From Iceland — Church's Vow of Silence Breaks Child Protection Law

Church’s Vow of Silence Breaks Child Protection Law

Published August 16, 2010

The policy of the national church of Iceland whereby priests are obligated to remain silent on internal church matters violates child protection laws in Iceland.
According to RÚV, a major conference of priests in 2007 rejected a proposal that an exception be made to the vow of silence in instances of crimes committed against children by members of the clergy. A lawyer for the Government Agency for Child Protection, speaking to RÚV, said that it was out of the question that priests should be that committed to the vow of silence. It is furthermore against the law to know of the sexual abuse of a child and not report it to the police.
The matter of sexual abuse within the church has come up most recently since Guðrún Ebba Ólafsdóttir, daughter of former bishop Ólafur Skúlason (who himself was found guilty of having sexually harassed a woman), wrote a letter to the current bishop, Karl Sigurbjörnsson, calling for the church to take additional measures to combat sexual abuse between clergy and the congregation. She urged the church to “come clean” and to confront instances of sexual abuse that have been committed within the walls of the church.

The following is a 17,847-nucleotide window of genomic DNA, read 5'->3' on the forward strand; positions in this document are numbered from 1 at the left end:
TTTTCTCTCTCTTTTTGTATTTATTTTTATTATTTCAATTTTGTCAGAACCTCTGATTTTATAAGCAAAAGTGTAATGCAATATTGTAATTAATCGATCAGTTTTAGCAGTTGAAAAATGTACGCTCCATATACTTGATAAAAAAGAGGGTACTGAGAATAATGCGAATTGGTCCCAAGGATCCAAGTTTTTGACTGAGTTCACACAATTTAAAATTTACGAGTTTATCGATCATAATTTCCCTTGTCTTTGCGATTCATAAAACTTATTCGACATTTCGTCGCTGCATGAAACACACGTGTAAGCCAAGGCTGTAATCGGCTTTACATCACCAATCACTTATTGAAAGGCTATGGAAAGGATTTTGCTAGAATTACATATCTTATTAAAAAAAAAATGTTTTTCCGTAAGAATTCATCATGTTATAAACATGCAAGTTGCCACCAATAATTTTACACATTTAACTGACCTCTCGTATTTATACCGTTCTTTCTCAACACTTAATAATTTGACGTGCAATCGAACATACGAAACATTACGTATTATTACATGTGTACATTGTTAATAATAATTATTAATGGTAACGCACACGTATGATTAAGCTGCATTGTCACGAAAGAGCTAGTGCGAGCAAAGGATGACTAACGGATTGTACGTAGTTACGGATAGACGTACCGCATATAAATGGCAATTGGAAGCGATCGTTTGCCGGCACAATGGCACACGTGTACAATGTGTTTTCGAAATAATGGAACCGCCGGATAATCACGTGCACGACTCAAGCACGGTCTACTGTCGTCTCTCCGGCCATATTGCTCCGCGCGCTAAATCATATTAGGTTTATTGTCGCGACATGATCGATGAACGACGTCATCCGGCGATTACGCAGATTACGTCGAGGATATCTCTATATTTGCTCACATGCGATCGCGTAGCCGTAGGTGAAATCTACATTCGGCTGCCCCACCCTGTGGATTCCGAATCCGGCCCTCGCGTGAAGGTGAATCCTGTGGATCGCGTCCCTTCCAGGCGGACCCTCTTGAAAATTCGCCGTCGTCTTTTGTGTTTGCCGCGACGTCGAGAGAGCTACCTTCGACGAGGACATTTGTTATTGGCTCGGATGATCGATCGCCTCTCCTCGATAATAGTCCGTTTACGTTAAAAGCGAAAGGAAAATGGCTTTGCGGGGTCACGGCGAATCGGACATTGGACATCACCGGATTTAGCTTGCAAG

However, Gunnar Rúnar Matthíasson, head of a special committee within the church that oversees incidences of sexual abuse within the congregation, told the press that the church is fully aware of instances of sexual abuse, and has for a long time fought against it. He would not, however, disclose just how many instances of sexual abuse between clergy and members of the congregation have been reported, saying only that there has been more than one.
CORRECTION: Former bishop Ólafur Skúlason was never found guilty of sexually harassing the woman in question, nor appeared in court over the matter. He was, however, witnessed in the act by a former organist of his church, who subsequently wrote a letter to church authorities on the matter, which was subsequently ignored. The Grapevine regrets this error.

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